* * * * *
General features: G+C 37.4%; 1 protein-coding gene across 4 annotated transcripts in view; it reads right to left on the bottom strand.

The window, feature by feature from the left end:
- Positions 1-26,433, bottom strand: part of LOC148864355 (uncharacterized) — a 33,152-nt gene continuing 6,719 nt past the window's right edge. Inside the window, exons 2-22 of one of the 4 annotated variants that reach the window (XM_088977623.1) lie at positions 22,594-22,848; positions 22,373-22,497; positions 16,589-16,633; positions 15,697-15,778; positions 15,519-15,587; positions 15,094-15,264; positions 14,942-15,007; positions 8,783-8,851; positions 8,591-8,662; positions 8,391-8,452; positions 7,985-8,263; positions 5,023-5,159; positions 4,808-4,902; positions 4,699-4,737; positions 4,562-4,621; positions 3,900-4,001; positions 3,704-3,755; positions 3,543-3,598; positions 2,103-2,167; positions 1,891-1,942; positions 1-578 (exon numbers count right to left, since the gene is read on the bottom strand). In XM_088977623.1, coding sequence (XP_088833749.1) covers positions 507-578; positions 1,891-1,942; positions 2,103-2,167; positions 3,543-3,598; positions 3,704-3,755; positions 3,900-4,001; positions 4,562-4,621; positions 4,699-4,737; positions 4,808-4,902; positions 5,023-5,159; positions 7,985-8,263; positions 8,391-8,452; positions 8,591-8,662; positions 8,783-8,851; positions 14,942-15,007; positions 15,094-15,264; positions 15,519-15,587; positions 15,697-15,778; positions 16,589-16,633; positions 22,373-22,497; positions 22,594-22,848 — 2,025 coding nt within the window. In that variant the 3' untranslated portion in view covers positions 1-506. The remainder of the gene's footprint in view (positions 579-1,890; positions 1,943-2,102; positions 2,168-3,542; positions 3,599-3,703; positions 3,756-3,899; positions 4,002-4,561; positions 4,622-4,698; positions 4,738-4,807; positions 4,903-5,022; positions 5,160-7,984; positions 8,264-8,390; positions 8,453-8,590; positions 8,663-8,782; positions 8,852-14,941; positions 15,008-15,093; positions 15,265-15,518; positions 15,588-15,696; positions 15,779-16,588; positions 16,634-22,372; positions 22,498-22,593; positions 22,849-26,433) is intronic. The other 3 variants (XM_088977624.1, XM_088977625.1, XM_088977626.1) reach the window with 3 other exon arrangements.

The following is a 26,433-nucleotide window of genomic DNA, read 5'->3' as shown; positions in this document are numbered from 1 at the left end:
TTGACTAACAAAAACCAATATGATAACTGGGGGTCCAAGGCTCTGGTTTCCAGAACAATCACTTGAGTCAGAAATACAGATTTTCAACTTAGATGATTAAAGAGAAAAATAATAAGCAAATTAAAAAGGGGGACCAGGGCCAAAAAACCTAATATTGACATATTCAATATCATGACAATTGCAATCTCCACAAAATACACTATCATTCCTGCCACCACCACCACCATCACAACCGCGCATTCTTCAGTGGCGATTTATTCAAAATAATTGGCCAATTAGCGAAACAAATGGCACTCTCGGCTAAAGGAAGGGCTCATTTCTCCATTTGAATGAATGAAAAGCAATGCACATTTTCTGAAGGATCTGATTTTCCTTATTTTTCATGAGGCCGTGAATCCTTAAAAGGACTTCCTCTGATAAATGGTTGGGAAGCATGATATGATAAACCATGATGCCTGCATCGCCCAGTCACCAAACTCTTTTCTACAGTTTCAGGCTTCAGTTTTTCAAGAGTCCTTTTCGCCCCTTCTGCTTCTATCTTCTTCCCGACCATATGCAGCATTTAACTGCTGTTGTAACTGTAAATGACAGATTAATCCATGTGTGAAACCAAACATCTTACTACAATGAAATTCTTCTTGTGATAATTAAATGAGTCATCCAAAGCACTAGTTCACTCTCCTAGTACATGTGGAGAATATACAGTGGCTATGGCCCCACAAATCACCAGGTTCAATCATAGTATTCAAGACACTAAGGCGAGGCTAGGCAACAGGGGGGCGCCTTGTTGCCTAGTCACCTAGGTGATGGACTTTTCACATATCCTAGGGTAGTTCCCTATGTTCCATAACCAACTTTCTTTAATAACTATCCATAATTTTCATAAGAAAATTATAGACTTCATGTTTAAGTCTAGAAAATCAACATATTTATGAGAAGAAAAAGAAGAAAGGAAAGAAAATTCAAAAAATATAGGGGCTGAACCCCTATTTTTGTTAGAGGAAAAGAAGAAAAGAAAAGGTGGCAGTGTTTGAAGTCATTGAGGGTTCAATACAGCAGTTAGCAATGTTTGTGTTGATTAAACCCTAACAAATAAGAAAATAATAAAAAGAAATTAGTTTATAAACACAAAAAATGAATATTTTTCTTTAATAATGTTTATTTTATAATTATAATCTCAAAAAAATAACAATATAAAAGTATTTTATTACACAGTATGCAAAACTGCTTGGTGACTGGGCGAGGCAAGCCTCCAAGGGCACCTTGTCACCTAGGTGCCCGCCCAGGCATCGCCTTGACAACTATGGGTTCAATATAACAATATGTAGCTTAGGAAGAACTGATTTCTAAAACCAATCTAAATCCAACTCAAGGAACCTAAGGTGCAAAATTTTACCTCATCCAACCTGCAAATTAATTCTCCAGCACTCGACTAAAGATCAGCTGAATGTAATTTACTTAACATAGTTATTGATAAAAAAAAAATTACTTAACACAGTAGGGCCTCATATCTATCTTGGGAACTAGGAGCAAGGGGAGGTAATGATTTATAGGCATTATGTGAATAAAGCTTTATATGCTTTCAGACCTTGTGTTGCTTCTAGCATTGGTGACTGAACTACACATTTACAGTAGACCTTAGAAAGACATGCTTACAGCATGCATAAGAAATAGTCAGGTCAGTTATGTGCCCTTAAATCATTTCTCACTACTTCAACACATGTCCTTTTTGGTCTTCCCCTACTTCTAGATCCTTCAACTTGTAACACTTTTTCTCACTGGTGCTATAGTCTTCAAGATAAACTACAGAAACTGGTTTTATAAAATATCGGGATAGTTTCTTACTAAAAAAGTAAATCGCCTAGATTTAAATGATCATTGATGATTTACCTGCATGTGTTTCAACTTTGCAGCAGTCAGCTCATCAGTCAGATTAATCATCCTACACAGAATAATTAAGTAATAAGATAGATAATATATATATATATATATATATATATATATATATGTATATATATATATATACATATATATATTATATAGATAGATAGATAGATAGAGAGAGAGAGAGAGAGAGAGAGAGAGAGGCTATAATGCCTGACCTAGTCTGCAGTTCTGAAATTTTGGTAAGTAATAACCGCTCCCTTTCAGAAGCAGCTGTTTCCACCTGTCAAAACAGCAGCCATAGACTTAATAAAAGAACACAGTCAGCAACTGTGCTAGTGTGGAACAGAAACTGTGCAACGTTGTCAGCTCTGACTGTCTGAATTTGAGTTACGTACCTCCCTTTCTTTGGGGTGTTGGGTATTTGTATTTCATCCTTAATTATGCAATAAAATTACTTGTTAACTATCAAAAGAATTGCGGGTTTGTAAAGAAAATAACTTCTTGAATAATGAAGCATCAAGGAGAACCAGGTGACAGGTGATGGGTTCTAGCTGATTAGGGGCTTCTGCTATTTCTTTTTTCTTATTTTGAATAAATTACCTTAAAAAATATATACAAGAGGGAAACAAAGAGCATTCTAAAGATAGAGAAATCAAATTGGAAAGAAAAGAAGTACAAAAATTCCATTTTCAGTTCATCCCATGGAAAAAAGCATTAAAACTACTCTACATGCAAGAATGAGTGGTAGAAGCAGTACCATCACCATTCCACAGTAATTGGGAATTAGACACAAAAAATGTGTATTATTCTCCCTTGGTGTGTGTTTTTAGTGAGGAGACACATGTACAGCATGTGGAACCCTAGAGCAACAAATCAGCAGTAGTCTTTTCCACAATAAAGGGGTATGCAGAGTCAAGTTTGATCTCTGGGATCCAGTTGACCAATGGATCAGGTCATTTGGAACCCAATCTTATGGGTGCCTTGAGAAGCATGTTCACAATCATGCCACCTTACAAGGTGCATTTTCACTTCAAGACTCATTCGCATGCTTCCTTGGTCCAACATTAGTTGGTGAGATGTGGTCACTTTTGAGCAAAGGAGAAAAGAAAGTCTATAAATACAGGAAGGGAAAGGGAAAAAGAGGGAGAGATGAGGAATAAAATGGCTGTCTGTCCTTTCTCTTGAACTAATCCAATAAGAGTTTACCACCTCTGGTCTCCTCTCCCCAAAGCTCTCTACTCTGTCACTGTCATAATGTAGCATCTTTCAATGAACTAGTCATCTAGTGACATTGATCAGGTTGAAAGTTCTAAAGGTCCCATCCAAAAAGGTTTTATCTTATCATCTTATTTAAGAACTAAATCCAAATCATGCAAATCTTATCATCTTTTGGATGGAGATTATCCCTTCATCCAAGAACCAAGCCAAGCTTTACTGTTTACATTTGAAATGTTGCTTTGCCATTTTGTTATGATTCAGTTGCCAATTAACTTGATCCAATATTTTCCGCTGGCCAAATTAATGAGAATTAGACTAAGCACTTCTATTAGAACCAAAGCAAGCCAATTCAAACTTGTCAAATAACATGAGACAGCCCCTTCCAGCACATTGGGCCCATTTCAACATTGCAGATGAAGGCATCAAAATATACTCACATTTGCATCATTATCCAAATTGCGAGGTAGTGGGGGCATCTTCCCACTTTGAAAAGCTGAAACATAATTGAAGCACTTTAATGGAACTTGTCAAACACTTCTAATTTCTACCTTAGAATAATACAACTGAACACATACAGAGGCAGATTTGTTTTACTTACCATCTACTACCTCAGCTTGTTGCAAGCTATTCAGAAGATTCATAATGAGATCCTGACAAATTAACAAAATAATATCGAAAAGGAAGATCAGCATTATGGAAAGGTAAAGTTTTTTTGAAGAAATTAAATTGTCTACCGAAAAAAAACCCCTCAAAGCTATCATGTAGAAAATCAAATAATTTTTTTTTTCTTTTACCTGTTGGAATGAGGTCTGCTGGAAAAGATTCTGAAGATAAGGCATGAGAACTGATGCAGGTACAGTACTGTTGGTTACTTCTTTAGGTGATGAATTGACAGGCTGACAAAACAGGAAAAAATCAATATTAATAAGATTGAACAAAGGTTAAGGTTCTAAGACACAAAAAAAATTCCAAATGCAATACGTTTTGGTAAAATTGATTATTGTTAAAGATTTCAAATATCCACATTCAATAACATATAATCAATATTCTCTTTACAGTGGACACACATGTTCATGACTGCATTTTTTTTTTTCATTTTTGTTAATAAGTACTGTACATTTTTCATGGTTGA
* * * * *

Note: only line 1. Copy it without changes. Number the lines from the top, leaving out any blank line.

General features: G+C 37.4%; 1 protein-coding gene across 4 annotated transcripts in view; it reads right to left on the bottom strand.